So it happened, that though this “Agreement” closed America’s door to many Japanese men, it paved the way for the migration of Japanese women. In allowing for the reunion of wives and children with husbands and fathers already in the United States, the gender ratio in the Japanese American community soon balanced out.

Picture brides arriving at Angel Island, California, c. 1910. Image shows a group of women clustered together in what appears to be a fenced off area.

photo by: California State Parks, Number 090-706/Densho Encyclopedia CC BY-NC-SA 3.0

Picture brides arriving at Angel Island, California, c. 1910.

For these newly arriving immigrant women—many of whom were “picture brides” who had never met their new husbands before entering into arranged marriages based on the exchange of photos and letters–adapting to American life would prove a difficult transition. Elite, established members of the Japanese American Issei community, such as YWCA leading founder Yonako (Yona) Abiko, directed their new organizations towards providing community, stability, and job training for immigrant women, but with an eye towards their assimilation as well.

Balancing the dual desires for cultural continuity and acculturation to American life has almost always been the work of immigrant women in America. And so it was for Abiko and the women of the Japanese YWCA. As Nakano Glenn argued in Issei, Nisei, War Bride: Three Generations of Japanese Women in Domestic Service, “Educated women were often transmitters of formal Japanese culture, including language, literature, and art..., [A]ll women, irrespective of education, preserved and passed on everyday aspects of Japanese culture, such as food, folk medicine, peasant lore, and customs.” Taking on this role, the women of the Japanese YWCA hosted classes in traditional flower arrangement and tea ceremonies, organizing musical performances and cultural events, and planning social activities for women in the community.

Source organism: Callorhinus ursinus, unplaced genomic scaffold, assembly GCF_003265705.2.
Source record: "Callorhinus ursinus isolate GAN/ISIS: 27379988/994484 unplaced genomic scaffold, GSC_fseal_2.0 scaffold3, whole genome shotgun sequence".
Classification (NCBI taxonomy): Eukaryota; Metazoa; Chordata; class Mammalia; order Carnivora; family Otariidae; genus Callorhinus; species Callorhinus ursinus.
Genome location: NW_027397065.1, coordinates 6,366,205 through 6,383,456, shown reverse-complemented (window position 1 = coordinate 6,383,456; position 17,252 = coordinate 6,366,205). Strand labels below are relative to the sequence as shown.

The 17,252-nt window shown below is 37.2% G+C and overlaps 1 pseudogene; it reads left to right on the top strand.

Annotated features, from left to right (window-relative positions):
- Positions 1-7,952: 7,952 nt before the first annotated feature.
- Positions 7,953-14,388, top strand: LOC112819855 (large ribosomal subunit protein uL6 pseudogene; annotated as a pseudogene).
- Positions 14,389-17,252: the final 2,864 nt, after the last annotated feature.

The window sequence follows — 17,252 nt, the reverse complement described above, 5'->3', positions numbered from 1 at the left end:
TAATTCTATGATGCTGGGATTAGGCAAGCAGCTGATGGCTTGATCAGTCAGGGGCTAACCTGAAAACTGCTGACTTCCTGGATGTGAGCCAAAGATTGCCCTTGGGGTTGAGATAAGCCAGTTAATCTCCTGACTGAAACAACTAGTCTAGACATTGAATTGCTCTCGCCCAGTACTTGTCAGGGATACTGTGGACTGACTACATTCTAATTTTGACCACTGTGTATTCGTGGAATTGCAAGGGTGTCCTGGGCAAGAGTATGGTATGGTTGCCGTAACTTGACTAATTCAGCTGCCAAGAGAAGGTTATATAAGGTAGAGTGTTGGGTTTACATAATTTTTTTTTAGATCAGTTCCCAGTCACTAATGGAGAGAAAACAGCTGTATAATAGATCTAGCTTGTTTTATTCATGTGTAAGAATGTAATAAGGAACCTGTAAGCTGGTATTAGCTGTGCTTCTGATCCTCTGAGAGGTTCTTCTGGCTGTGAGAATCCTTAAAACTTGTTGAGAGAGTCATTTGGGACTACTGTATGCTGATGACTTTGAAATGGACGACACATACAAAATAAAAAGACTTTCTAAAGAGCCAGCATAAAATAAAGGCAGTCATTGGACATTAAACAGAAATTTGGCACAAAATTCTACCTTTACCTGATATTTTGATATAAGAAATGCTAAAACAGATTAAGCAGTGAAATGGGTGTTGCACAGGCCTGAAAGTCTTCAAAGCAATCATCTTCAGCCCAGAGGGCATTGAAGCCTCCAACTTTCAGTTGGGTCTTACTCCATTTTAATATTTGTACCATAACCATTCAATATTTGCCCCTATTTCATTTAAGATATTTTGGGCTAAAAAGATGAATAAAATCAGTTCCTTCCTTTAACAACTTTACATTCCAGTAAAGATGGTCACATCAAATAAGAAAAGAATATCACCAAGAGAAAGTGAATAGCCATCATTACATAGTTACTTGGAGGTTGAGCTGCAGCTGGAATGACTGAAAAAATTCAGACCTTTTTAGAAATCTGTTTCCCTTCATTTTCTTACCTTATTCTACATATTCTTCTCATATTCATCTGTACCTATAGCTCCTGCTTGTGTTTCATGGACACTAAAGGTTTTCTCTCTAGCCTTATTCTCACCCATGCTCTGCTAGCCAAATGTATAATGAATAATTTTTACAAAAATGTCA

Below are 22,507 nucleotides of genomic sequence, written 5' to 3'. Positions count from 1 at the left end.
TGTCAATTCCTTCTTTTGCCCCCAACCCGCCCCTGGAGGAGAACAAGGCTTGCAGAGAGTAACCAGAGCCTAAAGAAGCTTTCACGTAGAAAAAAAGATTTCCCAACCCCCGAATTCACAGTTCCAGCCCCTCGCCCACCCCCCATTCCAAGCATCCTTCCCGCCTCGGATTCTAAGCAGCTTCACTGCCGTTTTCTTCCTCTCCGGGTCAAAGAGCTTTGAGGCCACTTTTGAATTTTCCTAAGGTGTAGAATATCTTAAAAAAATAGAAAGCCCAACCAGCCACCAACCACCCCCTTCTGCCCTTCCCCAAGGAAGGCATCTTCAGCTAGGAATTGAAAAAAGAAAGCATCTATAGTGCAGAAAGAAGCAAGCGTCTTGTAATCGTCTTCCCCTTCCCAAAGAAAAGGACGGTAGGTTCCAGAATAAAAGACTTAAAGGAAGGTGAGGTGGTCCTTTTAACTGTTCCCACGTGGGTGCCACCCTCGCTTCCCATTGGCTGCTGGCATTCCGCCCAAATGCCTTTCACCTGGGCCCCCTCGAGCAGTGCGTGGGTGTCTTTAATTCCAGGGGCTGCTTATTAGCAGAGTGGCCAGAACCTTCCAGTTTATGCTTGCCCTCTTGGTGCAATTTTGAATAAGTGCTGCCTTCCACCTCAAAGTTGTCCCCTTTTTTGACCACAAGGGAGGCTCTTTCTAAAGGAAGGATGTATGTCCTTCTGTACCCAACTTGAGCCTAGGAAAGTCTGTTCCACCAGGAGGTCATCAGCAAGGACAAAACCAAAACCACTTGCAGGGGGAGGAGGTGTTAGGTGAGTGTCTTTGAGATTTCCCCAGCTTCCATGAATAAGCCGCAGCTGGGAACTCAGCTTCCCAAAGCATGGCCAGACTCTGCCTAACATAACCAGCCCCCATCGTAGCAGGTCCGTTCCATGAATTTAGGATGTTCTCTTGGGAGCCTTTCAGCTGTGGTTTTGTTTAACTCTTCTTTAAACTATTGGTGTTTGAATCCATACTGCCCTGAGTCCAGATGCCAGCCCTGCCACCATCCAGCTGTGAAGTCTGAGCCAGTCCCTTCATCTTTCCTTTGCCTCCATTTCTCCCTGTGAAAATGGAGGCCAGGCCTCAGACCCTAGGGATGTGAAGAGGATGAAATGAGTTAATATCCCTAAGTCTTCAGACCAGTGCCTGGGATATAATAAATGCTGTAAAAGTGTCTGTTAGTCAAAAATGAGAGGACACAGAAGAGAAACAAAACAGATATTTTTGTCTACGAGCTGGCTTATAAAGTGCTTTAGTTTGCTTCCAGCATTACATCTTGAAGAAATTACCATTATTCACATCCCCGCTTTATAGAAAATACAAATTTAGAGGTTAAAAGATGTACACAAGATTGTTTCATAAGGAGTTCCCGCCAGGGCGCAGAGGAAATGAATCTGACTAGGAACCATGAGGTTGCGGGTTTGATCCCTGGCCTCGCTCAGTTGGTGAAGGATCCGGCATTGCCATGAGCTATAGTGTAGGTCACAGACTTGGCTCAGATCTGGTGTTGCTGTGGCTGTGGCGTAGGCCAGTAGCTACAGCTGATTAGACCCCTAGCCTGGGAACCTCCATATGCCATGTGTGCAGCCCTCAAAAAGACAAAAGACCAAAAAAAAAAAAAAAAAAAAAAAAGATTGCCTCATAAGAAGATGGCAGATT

At the same time, the staff of the Japanese YWCA encouraged Issei women to adopt “American” styles of dress, learn American customs for housekeeping and child-rearing, and offered English language courses. This practical education was often meant as training for employment in domestic service, but it was also fueled by a desire to push back against the nativist, anti-Japanese biases used to justify exclusion by claiming that Japanese immigrants did not “assimilate” to American culture.

Building a Home, Losing a Home

In the almost two decades since it's founding, the Japanese YWCA’s programs had grown exponentially, prompting Abiko to launch a fundraising campaign in 1928—and continuing in the midst of the Great Depression—to secure a new organizational home at 1826 (now 1830) Sutter St. The community once again came together to fund the construction for a new structure, the Julia Morgan-designed building that opened in November 1932, and still stands today.

Raising the funds for the purchase and construction did not, however, secure actual ownership of the building for the Japanese YWCA. The anti-Japanese racism that had led to the “Gentleman’s Agreement” years earlier continued to plague California politics. In 1913 and again in 1920, the state passed the derisively named “Alien Land Laws,” which effectively barred Japanese immigrants from purchasing and owning land.